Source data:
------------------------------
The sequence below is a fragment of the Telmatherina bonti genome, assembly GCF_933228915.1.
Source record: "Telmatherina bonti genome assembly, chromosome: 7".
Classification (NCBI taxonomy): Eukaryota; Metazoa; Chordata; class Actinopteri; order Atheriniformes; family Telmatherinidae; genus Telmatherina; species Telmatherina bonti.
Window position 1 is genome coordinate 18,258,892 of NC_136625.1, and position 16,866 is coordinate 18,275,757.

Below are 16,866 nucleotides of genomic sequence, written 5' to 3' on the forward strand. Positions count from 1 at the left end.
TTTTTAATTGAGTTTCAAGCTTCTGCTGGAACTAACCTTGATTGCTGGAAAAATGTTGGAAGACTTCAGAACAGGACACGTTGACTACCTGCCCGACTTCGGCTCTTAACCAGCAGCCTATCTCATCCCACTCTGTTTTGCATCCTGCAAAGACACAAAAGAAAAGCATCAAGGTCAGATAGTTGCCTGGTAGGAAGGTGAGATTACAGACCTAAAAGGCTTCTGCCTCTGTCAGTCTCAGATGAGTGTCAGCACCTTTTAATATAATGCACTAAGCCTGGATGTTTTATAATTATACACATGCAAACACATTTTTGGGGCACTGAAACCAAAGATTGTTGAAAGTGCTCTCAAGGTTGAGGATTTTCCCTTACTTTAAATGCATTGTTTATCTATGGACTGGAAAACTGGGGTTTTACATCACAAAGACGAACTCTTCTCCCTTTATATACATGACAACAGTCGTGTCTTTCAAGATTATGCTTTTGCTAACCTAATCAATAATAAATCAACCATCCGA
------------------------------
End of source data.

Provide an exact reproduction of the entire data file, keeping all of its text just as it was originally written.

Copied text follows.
The sequence below is a fragment of the Telmatherina bonti genome, assembly GCF_933228915.1.
Source record: "Telmatherina bonti genome assembly, chromosome: 7".
Classification (NCBI taxonomy): Eukaryota; Metazoa; Chordata; class Actinopteri; order Atheriniformes; family Telmatherinidae; genus Telmatherina; species Telmatherina bonti.
Window position 1 is genome coordinate 18,258,892 of NC_136625.1, and position 16,866 is coordinate 18,275,757.

Below are 16,866 nucleotides of genomic sequence, written 5' to 3' on the forward strand. Positions count from 1 at the left end.
TTTTTAATTGAGTTTCAAGCTTCTGCTGGAACTAACCTTGATTGCTGGAAAAATGTTGGAAGACTTCAGAACAGGACACGTTGACTACCTGCCCGACTTCGGCTCTTAACCAGCAGCCTATCTCATCCCACTCTGTTTTGCATCCTGCAAAGACACAAAAGAAAAGCATCAAGGTCAGATAGTTGCCTGGTAGGAAGGTGAGATTACAGACCTAAAAGGCTTCTGCCTCTGTCAGTCTCAGATGAGTGTCAGCACCTTTTAATATAATGCACTAAGCCTGGATGTTTTATAATTATACACATGCAAACACATTTTTGGGGCACTGAAACCAAAGATTGTTGAAAGTGCTCTCAAGGTTGAGGATTTTCCCTTACTTTAAATGCATTGTTTATCTATGGACTGGAAAACTGGGGTTTTACATCACAAAGACGAACTCTTCTCCCTTTATATACATGACAACAGTCGTGTCTTTCAAGATTATGCTTTTGCTAACCTAATCAATAATAAATCAACCATCCGA